But if you’re sick of being just ‘okay’ or ‘almost there’, and you really, really, want to be good, to be a sponsored athlete, to grace podiums, to PR at every distance from mile to marathon -whatever your goal might be- I challenge you to do the following. Find a copy of 80/20 running or Jack Daniel’s book. Get yourself a good running (not OCR³) coach. Become a student of the sport, and give running one year. One full year. There is no instant gratification here. In fact, you will probably regress, at least at first. But in a year you will be an entirely different person and competitor.


Weldon Johnson is the co-founder of Letsrun, the website I spent countless hours on back in the day. In 2006 he wrote a fantastic article documenting his improvement from 29:49 to 28:06 in the 10km over a 3-year span. Weldon subscribes to the Michael Scott school of KISS (keep it simple, stupid).

  1. Run more
  2. Slow down
  3. Be consistent
  4. Believe in yourself

You’ll notice that nowhere in Johnson’s article is there mention of form, diet, supplements, or cryotherapy (well duh, this was 2006). Weldon doesn’t espouse eating only nuts, or putting hunks of fat into his coffee. Nothing he states is cool or sexy, but it works. It has worked since the 60’s, and it has worked for Ryan Atkins, Chad Trammel, Amelia Boone, and Ryan Kent, along with basically every other top racer. All of them have likely sacrificed double-digit years to lonely work, and in doing so have learned their own version of the secret. Weldon explains:

“Running is a very simple activity. It is largely an aerobic activity (and more so the farther you run in distance). The better aerobic fitness you have, the better you’ll do. The more you can train and the more consistently you train the better you’ll do.”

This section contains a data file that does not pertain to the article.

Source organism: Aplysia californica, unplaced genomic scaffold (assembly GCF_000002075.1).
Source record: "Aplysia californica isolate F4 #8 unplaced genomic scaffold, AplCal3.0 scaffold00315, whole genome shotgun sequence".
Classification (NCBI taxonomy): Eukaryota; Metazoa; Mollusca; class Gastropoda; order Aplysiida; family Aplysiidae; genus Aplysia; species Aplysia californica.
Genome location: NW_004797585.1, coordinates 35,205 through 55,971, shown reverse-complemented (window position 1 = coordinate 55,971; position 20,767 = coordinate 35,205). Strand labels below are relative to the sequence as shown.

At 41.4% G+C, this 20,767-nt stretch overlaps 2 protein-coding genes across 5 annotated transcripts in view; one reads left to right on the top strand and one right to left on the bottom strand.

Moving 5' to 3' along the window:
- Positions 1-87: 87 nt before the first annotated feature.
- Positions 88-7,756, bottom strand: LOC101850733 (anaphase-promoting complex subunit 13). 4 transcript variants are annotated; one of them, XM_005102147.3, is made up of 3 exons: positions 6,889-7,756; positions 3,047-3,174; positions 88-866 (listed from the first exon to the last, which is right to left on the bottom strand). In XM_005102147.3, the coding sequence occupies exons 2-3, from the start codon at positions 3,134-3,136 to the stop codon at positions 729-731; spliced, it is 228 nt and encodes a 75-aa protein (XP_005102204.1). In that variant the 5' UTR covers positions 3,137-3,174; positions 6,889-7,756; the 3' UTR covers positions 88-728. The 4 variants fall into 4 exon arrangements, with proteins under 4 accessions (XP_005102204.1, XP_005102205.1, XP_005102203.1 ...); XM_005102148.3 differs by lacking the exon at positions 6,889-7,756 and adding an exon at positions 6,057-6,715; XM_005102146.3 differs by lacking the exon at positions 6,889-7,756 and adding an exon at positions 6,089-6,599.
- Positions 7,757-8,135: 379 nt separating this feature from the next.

Letsrun: What a love child of 4chan and Runner’s World would look like

You have two alternatives. You can keep doing your thing; after all, there’s so much information out there, and maybe, if you search long enough, and try enough products, there’s a chance you find it, the REAL secret. Perhaps it’s wearable tech, or protein powder, or minimalist shoes. Maybe it’s weight vests, magical water, cryotherapy or myofascial relief. Or sleep trackers, electrical muscle stimulators, HIIT training. Some have said genetic testing, water-running, trx, and standing desk have worked wonders.

Or you can shut your computer, lace up your shoes, and go outside for a long run.


¹That basketball coach is in prison for life, but that’s a story for a different time
²There is one event this is not true for: the 100 meter race at OCRW this upcoming year
³However, the best OCR coaches: Yancy Camp, DWEP, Albon, Mericle, Atkins, and well,  just about every other top racer who coaches… they all have endurance backgrounds and are fantastic, extremely knowledgeable humans. My caution is against using someone who is unfamiliar with endurance outside of OCR.

Follow me

McCauley

Runner / Writer at Blue Highways
McCauley is a former runner based out of Hungary.
Follow me

Latest posts by McCauley (see all)

Comments

  1. Very well written! I initially got interested in OCR because I wanted to get away from my running background because I thought I’d never be able to hit those times again. I’ve had to accept that to get where I want to be I have to embrace that background and get back to where I used to be as a runner and then exceed it.